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Tuesday, December 04, 2007

Barak's opportunism

In a low-cost move that shores up his party base, defense minister Ehud Barak this week endorsed the idea of paying revenants whose homes are outside the 'security fence' to leave their homes and move within the 'green line.'
This bill, which would allow West Bank residents to receive compensation for relocating within Green Line boundaries, was first conceived by left-wing activists as well as Labor party members prior to the parliamentary elections. MK Avshalom Vilan of the Meretz party and MK Ami Ayalon of the Labor party [Barak's rival for the party leadership. CiJ] were among the bill’s originators.

Barak’s statements Sunday, however, served as the first indication that the Labor Party intends to propose this bill to parliament in the very near future.
Senior members in Barak’s office stated that this bill is a true conceptual revolution that would allow Israel to readily evacuate West Bank settlements if and when a peace treaty is signed with the Palestinians. Furthermore, it might minimize conflict if and when settlements are evacuated, and aid settlers who are eager to leave west Bank settlements and are merely awaiting official government word on the matter.

Barak staffers also pointed out, however, that this would be a long and arduous process, contingent upon Israel’s reaching an accord with its Palestinian partners in line with the Annapolis peace summit and the Road Map proposal.
In how many ways is this bill wrong? Let me count the ways.

1. It assumes that the 'security fence' will be the future boundary between Israel and a 'Palestinian' state reichlet, something Israel has not formally proposed and that the 'Palestinians' will never accept. In fact, the 'Palestinians' have declined every Israeli attempt at 'trading' land within the green line for heavily populated land in Judea and Samaria because their goal is to destroy the Jewish state rather than to create one of their own.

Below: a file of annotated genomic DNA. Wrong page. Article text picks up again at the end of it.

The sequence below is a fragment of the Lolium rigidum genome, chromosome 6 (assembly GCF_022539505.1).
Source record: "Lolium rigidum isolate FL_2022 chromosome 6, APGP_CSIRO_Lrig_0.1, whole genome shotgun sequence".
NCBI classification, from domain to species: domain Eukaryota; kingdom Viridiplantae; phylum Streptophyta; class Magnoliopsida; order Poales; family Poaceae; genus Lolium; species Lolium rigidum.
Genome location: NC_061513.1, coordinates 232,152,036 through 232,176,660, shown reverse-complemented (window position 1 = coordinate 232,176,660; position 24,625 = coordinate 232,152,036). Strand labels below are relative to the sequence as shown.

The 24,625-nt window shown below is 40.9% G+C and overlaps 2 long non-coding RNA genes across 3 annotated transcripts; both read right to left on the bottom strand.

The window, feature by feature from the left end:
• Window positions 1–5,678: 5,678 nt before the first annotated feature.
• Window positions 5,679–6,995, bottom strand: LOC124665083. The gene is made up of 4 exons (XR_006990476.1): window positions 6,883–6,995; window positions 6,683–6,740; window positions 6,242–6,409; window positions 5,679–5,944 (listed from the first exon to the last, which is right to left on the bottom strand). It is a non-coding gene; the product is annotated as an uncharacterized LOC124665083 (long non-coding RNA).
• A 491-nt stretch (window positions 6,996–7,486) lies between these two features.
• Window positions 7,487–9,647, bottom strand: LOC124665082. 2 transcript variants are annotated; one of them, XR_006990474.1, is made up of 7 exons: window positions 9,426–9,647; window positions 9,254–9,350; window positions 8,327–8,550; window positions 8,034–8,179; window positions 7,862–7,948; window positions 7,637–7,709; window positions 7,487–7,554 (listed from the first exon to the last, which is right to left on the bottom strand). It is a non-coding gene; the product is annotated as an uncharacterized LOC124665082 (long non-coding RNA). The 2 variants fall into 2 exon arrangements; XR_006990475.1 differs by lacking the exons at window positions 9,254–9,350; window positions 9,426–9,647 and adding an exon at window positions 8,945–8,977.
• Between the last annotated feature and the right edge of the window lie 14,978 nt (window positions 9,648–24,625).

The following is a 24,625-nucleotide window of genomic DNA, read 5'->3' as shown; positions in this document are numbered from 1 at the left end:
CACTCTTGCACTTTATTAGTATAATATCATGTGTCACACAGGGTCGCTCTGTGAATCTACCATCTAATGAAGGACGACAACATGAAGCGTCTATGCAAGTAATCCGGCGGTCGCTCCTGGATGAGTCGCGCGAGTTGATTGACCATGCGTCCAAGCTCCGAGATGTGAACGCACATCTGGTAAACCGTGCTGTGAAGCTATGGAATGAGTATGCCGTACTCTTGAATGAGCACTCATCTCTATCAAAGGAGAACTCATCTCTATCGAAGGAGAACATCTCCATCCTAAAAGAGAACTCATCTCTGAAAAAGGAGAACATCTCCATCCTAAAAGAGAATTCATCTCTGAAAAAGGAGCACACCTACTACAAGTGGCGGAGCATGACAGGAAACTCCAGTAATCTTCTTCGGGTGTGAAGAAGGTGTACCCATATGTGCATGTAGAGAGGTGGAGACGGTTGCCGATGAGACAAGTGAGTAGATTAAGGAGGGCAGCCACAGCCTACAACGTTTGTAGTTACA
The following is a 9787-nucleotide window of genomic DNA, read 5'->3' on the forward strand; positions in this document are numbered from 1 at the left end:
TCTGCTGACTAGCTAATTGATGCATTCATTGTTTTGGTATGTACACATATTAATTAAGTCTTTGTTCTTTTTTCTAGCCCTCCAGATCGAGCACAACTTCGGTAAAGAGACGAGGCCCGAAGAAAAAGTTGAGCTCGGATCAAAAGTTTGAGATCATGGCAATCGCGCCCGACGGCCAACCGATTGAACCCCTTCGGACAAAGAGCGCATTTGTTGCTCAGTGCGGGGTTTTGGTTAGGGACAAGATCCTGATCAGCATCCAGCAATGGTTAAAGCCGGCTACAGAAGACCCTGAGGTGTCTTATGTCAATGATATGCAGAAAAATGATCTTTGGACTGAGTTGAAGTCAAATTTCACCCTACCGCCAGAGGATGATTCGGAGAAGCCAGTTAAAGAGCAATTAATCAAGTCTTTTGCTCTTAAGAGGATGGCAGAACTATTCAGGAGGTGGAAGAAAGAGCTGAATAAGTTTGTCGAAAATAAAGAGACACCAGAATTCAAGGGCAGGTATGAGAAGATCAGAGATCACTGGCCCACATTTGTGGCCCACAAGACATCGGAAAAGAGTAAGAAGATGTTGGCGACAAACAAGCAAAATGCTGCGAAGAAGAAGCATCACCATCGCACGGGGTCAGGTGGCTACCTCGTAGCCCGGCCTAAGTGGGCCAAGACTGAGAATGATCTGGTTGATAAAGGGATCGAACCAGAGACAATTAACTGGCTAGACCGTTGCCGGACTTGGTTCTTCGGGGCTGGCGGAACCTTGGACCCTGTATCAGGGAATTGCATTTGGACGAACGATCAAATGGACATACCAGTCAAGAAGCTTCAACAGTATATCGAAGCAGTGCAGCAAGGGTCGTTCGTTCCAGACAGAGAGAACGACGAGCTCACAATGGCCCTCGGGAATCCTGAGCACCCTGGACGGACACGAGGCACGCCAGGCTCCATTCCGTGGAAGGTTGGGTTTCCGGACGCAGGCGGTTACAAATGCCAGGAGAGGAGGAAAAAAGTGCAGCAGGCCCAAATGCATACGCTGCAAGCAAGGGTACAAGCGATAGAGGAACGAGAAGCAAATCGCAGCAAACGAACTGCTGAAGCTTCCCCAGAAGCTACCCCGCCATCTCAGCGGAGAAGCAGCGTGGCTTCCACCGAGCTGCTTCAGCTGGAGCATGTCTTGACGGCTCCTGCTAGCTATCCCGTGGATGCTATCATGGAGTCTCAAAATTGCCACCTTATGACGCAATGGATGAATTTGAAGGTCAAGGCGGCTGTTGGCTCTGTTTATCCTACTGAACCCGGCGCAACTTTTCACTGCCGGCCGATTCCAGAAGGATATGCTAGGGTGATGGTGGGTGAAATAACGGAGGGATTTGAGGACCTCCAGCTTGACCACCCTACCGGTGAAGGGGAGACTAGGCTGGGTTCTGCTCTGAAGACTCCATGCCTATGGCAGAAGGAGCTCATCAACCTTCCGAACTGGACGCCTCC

2. The government has yet to find new homes for most of the 10,000 Jews who were expelled from their homes in Gush Katif two and a half years ago (who, by the way, received the same type of offer). Where is it going to find the money to pay to 'transfer' more Jews?

3. Who do they think is going to leave their home now and run the risk that the 'compensation' if and when there is a 'peace treaty' will be higher?

4. Most importantly, if the government often divides the Jewish cities and towns in Judea and Samaria into 'security' and 'ideological' (the former being clusters of Jewish homes that were erected in places that are strategically important to Israel and the latter being clusters of Jewish homes that were erected in places that are religiously or otherwise significant to Jews), it would only be fair to divide the revenants into 'ideological' and 'quality of life.' The former group is the group that lives in Judea and Samaria out of an ideological commitment to populate parts of the land of Israel that might otherwise be barren of Jews. The latter group is the group that moved across the 'green line' so that they could live a commutable distance from Jerusalem or Tel Aviv in a larger home than they could afford in either city or its suburbs. Most of the revenants who live beyond the 'security fence' are in the former group, and it is highly unlikely that the vast majority of them will be willing to go anywhere else voluntarily.

So Barak's support of 'transferring' Jews is low cost. No one is likely to take advantage of it even if it does pass and even if the government finds the money to fund it. I'd be more impressed if he sponsored a similar bill to 'transfer' 'Palestinians' but he won't do that because it would be immediately branded as 'racist.'


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